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    surnames on the population was a good idea
    6:30
    on they needed to be able to
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    I construct people for labor and for the military they needed to be able to tax
    6:38
    people
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    and they needed to be able to apply laws to families
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    I now many the ruling families in this is true throughout the world
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    in places where names have been have been put into force not been imposed on
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    people
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    many the ruling families already had surnames were frequent hatch to wear
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    that lived her
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    or where they ruled on the common people had all sorts of different ways and
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    being known
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    and if you imagine you've got a dozen different ways that you can be named
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    and you might have some reasons to not want to be
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    legible to the state this is very very convenient for you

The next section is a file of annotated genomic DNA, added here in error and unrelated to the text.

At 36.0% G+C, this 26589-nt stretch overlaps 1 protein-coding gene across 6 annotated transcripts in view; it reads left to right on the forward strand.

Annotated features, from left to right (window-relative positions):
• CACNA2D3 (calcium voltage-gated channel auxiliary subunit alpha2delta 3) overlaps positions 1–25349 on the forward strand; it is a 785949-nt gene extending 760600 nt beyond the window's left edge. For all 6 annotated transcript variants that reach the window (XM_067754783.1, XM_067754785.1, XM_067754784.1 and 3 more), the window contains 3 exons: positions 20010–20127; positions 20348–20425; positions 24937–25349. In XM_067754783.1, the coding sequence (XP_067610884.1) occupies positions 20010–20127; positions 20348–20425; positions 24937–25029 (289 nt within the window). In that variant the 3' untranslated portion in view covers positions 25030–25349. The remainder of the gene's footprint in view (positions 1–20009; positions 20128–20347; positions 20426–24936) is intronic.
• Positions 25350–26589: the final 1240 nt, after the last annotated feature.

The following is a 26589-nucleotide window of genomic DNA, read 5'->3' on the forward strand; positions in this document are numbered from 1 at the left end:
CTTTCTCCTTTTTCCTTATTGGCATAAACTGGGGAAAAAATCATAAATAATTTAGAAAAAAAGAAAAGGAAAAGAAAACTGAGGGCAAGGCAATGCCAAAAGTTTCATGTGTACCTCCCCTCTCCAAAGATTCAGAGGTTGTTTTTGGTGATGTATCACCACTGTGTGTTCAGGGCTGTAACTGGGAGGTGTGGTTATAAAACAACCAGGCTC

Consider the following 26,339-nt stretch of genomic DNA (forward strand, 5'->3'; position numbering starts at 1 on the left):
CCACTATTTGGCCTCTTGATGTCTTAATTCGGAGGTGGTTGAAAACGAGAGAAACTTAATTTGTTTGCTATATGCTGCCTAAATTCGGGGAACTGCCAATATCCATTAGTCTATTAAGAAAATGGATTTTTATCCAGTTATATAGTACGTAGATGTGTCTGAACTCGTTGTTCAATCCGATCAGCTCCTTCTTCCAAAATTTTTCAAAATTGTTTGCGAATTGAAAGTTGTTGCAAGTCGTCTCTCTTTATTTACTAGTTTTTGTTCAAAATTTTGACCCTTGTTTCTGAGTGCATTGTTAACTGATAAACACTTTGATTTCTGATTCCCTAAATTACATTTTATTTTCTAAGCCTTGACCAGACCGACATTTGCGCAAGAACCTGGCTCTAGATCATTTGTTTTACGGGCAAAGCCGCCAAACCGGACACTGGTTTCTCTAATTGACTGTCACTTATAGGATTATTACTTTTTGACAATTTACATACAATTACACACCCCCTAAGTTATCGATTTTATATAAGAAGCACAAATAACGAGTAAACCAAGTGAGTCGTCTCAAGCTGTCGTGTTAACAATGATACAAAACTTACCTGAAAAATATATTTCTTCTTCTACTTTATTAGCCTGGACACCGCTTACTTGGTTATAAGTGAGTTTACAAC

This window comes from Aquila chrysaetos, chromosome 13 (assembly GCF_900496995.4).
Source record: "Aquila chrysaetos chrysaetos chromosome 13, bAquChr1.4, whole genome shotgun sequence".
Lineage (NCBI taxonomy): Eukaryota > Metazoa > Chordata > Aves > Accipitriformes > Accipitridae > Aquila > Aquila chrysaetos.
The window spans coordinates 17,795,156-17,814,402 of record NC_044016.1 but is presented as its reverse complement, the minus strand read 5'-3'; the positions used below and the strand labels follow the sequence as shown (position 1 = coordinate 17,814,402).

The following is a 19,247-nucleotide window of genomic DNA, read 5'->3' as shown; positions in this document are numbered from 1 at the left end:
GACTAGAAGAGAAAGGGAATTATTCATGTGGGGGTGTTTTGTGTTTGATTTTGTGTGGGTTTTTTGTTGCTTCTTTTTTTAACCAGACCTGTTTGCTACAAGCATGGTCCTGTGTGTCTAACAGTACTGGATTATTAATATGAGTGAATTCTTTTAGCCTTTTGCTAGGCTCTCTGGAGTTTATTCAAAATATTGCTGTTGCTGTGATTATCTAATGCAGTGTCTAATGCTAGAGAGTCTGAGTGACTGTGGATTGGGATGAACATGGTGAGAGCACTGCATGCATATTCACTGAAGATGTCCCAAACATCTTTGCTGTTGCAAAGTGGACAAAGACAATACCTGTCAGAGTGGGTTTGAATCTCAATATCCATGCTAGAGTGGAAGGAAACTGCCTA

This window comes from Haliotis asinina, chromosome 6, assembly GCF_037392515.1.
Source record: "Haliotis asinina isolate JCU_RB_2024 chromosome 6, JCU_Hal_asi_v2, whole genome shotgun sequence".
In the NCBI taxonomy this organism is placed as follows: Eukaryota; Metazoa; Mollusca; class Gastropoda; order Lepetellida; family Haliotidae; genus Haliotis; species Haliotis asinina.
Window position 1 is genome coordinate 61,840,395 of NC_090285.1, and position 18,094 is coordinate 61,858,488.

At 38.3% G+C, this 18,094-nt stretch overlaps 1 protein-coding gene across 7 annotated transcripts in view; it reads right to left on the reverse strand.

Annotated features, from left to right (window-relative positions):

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    so assigning patrons was away as changing that power structure
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    and along the way it may have also changed some other power structures in
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    the family
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    it's not clear but one of the things that
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    they attempted to do was to make the arm
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    rested the to make the head of a family responsible for all the action to the
    7:33
    rest to the family
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    which you could reasonably see might have some arm
    7:38
    some cultural shifts now this is really interesting because it shows that the
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    vision and the state has consequences
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    when the state looks at the world it makes things fall into the box is that
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    it's measuring
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    even if they didn't before in other words
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    networks weird legibility
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    cell I'm i this is i think have a controversial statement in this room
    8:03
    right now
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    but I think that surveillance is actually a form of human concern
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    human attention in human concern and